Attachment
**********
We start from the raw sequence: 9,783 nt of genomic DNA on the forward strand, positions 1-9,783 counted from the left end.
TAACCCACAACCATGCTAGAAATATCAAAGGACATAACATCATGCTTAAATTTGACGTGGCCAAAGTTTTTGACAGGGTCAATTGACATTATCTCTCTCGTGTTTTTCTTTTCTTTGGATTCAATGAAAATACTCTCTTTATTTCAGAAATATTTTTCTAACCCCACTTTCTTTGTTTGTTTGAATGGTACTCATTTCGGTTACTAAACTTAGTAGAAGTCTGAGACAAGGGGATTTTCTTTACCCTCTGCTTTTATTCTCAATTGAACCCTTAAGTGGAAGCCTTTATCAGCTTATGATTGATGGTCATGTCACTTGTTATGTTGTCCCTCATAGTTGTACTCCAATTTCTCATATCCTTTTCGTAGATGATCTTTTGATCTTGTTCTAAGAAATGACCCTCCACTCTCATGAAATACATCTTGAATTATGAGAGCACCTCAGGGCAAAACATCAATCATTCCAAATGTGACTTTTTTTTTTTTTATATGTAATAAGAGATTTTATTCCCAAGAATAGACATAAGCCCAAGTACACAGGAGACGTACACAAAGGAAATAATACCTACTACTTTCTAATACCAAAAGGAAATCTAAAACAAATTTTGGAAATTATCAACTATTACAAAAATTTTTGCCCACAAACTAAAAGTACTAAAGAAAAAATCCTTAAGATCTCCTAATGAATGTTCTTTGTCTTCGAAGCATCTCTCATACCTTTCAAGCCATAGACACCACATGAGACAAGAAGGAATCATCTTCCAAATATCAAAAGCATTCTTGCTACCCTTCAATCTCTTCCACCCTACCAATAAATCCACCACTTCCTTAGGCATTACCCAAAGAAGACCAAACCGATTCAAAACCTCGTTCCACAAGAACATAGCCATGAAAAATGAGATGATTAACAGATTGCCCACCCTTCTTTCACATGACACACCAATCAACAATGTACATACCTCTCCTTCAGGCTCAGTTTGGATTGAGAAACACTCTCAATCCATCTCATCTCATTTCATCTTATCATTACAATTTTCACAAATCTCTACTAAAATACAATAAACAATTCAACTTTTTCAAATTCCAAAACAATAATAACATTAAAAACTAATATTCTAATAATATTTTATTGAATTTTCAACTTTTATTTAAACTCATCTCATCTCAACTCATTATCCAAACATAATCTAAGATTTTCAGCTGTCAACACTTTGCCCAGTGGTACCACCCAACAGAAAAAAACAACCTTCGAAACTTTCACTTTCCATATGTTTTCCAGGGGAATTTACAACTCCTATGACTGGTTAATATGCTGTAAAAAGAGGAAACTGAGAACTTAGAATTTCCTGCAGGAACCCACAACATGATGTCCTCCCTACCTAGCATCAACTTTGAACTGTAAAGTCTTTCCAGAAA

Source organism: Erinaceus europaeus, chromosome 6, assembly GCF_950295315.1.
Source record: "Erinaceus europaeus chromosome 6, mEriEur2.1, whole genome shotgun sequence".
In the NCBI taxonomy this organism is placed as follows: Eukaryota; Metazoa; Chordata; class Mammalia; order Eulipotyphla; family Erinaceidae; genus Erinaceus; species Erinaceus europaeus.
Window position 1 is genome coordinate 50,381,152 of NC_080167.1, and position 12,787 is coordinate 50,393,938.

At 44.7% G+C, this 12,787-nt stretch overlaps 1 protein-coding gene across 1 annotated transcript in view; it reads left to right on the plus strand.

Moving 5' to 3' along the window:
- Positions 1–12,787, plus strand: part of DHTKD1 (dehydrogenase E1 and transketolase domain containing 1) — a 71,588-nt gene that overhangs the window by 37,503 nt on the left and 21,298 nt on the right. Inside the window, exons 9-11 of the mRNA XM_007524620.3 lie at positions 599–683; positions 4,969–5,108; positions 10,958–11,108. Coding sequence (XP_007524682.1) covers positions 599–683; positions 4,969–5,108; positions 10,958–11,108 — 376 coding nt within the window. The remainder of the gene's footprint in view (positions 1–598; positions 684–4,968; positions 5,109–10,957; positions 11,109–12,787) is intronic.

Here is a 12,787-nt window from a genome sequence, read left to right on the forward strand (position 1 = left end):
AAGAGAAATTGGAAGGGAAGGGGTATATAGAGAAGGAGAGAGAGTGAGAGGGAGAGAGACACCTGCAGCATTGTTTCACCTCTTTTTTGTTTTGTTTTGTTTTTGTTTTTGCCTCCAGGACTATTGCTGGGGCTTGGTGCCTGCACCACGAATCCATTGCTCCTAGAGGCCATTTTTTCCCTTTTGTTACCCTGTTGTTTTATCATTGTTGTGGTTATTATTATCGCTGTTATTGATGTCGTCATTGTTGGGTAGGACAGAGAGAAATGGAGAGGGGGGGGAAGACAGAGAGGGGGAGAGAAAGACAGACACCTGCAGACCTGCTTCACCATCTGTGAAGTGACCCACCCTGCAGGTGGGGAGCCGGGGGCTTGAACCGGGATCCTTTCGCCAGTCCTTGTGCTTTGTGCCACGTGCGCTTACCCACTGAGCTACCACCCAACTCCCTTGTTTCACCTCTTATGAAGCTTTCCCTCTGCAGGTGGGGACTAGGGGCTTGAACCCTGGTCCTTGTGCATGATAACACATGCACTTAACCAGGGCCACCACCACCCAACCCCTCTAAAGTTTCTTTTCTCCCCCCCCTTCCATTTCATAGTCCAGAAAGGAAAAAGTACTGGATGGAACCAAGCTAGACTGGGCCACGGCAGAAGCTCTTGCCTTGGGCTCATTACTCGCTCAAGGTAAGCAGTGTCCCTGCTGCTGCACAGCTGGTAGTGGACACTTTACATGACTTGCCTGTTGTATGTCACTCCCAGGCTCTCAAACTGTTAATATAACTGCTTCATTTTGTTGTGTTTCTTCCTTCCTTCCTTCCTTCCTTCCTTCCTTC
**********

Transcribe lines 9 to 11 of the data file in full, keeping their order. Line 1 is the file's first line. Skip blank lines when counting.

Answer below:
- Positions 1–12,787, plus strand: part of DHTKD1 (dehydrogenase E1 and transketolase domain containing 1) — a 71,588-nt gene that overhangs the window by 37,503 nt on the left and 21,298 nt on the right. Inside the window, exons 9-11 of the mRNA XM_007524620.3 lie at positions 599–683; positions 4,969–5,108; positions 10,958–11,108. Coding sequence (XP_007524682.1) covers positions 599–683; positions 4,969–5,108; positions 10,958–11,108 — 376 coding nt within the window. The remainder of the gene's footprint in view (positions 1–598; positions 684–4,968; positions 5,109–10,957; positions 11,109–12,787) is intronic.

Here is a 12,787-nt window from a genome sequence, read left to right on the forward strand (position 1 = left end):
AAGAGAAATTGGAAGGGAAGGGGTATATAGAGAAGGAGAGAGAGTGAGAGGGAGAGAGACACCTGCAGCATTGTTTCACCTCTTTTTTGTTTTGTTTTGTTTTTGTTTTTGCCTCCAGGACTATTGCTGGGGCTTGGTGCCTGCACCACGAATCCATTGCTCCTAGAGGCCATTTTTTCCCTTTTGTTACCCTGTTGTTTTATCATTGTTGTGGTTATTATTATCGCTGTTATTGATGTCGTCATTGTTGGGTAGGACAGAGAGAAATGGAGAGGGGGGGGAAGACAGAGAGGGGGAGAGAAAGACAGACACCTGCAGACCTGCTTCACCATCTGTGAAGTGACCCACCCTGCAGGTGGGGAGCCGGGGGCTTGAACCGGGATCCTTTCGCCAGTCCTTGTGCTTTGTGCCACGTGCGCTTACCCACTGAGCTACCACCCAACTCCCTTGTTTCACCTCTTATGAAGCTTTCCCTCTGCAGGTGGGGACTAGGGGCTTGAACCCTGGTCCTTGTGCATGATAACACATGCACTTAACCAGGGCCACCACCACCCAACCCCTCTAAAGTTTCTTTTCTCCCCCCCCTTCCATTTCATAGTCCAGAAAGGAAAAAGTACTGGATGGAACCAAGCTAGACTGGGCCACGGCAGAAGCTCTTGCCTTGGGCTCATTACTCGCTCAAGGTAAGCAGTGTCCCTGCTGCTGCACAGCTGGTAGTGGACACTTTACATGACTTGCCTGTTGTATGTCACTCCCAGGCTCTCAAACTGTTAATATAACTGCTTCATTTTGTTGTGTTTCTTCCTTCCTTCCTTCCTTCCTTCCTTCCTTC